Jefferson resident Jared Brown from Georgia Tech is part of a finalist team in the 2019 Collegiate Inventors Competition.
Brown earned the distinction along with team members Bailey Eaton and Rachel Mann, and adviser, James Rains.
Their team's idea, the SecURO, aims to help make prostate procedures simpler and safer.
"Prostate cancer affects one in nine men in the United States," according to a news release. "When the prostate must be removed, poor visibility and restricted maneuverability can lead to human error and complications including life-threatening infections. Designed to make this procedure safer, SecURO is a single-use, automatic circular stitching device that places the stitches with the pull of a trigger, eliminating problems associated with hand-stitching. Patients can expect faster recovery times and fewer complications when SecURO is used."
The Collegiate Inventors Competition, an annual competition that rewards innovations, discoveries and research by college and university students and their faculty advisers, announced its 2019 finalists on Sept. 19.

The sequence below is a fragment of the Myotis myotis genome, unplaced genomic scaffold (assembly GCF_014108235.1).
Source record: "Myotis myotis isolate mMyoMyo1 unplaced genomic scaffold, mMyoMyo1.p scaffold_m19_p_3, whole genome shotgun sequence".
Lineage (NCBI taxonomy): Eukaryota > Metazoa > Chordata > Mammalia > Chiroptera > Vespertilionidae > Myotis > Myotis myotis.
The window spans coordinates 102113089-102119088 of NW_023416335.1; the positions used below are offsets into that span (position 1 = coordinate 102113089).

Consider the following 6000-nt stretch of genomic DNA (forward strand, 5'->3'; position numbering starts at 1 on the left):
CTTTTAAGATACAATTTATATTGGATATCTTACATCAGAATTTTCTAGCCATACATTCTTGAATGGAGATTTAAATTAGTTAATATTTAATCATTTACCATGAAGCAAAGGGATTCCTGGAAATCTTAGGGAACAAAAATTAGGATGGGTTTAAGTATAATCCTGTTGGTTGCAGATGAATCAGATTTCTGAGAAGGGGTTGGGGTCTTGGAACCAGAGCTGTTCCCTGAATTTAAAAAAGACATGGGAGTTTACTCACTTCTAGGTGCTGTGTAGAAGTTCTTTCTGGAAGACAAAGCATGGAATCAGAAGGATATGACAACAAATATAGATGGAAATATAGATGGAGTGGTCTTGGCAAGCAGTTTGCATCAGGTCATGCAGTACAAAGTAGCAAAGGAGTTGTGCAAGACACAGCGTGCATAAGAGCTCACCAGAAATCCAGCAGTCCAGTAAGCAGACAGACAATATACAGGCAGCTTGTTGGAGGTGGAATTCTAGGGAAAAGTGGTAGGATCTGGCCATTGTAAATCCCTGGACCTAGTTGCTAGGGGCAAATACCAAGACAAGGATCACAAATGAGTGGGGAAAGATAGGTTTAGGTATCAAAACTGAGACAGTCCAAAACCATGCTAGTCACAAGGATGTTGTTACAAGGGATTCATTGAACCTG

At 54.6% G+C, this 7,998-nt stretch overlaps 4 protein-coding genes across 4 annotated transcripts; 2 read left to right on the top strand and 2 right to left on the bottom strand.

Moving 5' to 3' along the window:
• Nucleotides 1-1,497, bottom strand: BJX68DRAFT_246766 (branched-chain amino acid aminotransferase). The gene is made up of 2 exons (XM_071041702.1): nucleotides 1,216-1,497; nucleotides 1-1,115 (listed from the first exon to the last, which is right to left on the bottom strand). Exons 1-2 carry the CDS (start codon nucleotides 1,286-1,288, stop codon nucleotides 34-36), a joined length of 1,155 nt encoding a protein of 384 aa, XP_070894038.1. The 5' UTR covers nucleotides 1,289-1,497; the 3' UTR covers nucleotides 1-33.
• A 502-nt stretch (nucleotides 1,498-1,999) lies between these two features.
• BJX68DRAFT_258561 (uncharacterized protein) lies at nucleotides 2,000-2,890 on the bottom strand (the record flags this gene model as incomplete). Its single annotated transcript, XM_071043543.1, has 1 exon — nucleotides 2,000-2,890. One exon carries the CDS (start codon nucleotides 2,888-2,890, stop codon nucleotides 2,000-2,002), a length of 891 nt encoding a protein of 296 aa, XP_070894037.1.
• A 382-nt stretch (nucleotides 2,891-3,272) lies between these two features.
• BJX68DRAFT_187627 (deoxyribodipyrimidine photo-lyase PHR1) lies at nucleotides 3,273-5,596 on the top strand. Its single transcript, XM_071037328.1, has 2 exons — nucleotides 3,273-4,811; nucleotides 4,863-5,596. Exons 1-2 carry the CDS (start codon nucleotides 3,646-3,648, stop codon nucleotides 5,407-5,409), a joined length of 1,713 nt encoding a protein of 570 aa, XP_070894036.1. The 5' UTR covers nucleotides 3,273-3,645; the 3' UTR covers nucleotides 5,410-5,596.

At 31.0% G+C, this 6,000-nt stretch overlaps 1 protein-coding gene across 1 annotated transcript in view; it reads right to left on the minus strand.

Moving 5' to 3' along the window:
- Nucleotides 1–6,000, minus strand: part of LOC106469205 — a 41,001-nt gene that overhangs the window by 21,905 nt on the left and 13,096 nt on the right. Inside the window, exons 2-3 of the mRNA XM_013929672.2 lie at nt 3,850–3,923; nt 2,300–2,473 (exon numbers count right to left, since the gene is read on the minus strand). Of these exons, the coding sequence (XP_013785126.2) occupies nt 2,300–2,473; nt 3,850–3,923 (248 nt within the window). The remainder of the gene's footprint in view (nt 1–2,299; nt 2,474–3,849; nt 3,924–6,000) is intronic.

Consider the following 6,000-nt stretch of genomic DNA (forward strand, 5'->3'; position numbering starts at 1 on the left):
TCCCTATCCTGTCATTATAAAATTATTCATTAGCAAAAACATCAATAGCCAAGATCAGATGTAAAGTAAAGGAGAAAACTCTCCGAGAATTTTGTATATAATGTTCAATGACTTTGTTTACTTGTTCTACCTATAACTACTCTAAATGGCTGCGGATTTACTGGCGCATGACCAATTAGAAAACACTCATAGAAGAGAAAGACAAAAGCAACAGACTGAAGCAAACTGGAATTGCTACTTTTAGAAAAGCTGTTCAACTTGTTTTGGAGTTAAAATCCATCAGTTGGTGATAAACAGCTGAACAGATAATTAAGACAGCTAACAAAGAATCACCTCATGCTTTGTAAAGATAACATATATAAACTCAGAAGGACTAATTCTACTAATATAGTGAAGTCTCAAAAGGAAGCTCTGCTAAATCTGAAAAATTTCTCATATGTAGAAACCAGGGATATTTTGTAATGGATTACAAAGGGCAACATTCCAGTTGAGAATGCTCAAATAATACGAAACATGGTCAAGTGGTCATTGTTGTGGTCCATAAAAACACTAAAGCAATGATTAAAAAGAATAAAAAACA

Each year, individuals representing a broad cross-section of technological fields serve as first-round judges, evaluating entries based on originality of the idea, process, level of student initiative and potential value and usefulness to society. The finalists will travel to Alexandria, Va., to present their inventions to a panel of final-round judges composed of inventors and invention experts — National Inventors Hall of Fame Inductees and United States Patent and Trademark Office (USPTO) officials.
Competition finalists will showcase their inventions and interact with thousands of attendees at the Collegiate Inventors Competition Expo. The expo is free and open to all in the community, and it will be held on Wednesday, Oct. 30, at 2 p.m. in the USPTO Madison Building, Upper Atrium. A private awards ceremony will take place later that day in Alexandria.